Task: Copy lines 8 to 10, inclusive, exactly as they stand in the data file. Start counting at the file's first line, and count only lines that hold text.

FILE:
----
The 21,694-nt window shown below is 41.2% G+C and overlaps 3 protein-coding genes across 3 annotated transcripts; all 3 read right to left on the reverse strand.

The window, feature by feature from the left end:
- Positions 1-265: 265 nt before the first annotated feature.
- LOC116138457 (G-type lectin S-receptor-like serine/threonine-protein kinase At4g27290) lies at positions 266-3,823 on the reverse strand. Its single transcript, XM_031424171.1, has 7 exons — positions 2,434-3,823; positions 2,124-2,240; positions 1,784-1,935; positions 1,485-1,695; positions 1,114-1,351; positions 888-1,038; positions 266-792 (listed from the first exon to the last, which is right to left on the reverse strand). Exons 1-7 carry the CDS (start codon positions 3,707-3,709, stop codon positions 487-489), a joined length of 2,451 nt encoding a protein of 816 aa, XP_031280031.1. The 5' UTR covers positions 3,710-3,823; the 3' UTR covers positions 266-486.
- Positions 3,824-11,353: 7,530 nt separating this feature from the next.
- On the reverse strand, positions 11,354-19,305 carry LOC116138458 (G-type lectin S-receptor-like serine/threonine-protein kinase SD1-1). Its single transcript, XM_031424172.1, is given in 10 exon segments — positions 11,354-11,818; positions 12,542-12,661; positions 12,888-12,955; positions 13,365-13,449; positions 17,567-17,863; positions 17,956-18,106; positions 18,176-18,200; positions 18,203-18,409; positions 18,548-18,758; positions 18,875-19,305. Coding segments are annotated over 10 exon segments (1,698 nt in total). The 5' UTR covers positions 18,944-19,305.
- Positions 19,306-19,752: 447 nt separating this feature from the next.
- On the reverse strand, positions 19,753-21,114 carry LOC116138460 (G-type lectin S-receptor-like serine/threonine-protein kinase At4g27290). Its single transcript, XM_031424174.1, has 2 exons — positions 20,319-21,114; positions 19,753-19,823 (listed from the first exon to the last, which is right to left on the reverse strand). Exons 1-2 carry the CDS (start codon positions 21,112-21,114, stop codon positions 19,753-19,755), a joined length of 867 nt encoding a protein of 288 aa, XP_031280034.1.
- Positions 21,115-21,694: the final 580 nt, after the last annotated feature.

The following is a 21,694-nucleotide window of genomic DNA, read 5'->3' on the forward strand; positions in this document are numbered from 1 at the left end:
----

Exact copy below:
- On the reverse strand, positions 19,753-21,114 carry LOC116138460 (G-type lectin S-receptor-like serine/threonine-protein kinase At4g27290). Its single transcript, XM_031424174.1, has 2 exons — positions 20,319-21,114; positions 19,753-19,823 (listed from the first exon to the last, which is right to left on the reverse strand). Exons 1-2 carry the CDS (start codon positions 21,112-21,114, stop codon positions 19,753-19,755), a joined length of 867 nt encoding a protein of 288 aa, XP_031280034.1.
- Positions 21,115-21,694: the final 580 nt, after the last annotated feature.

The following is a 21,694-nucleotide window of genomic DNA, read 5'->3' on the forward strand; positions in this document are numbered from 1 at the left end: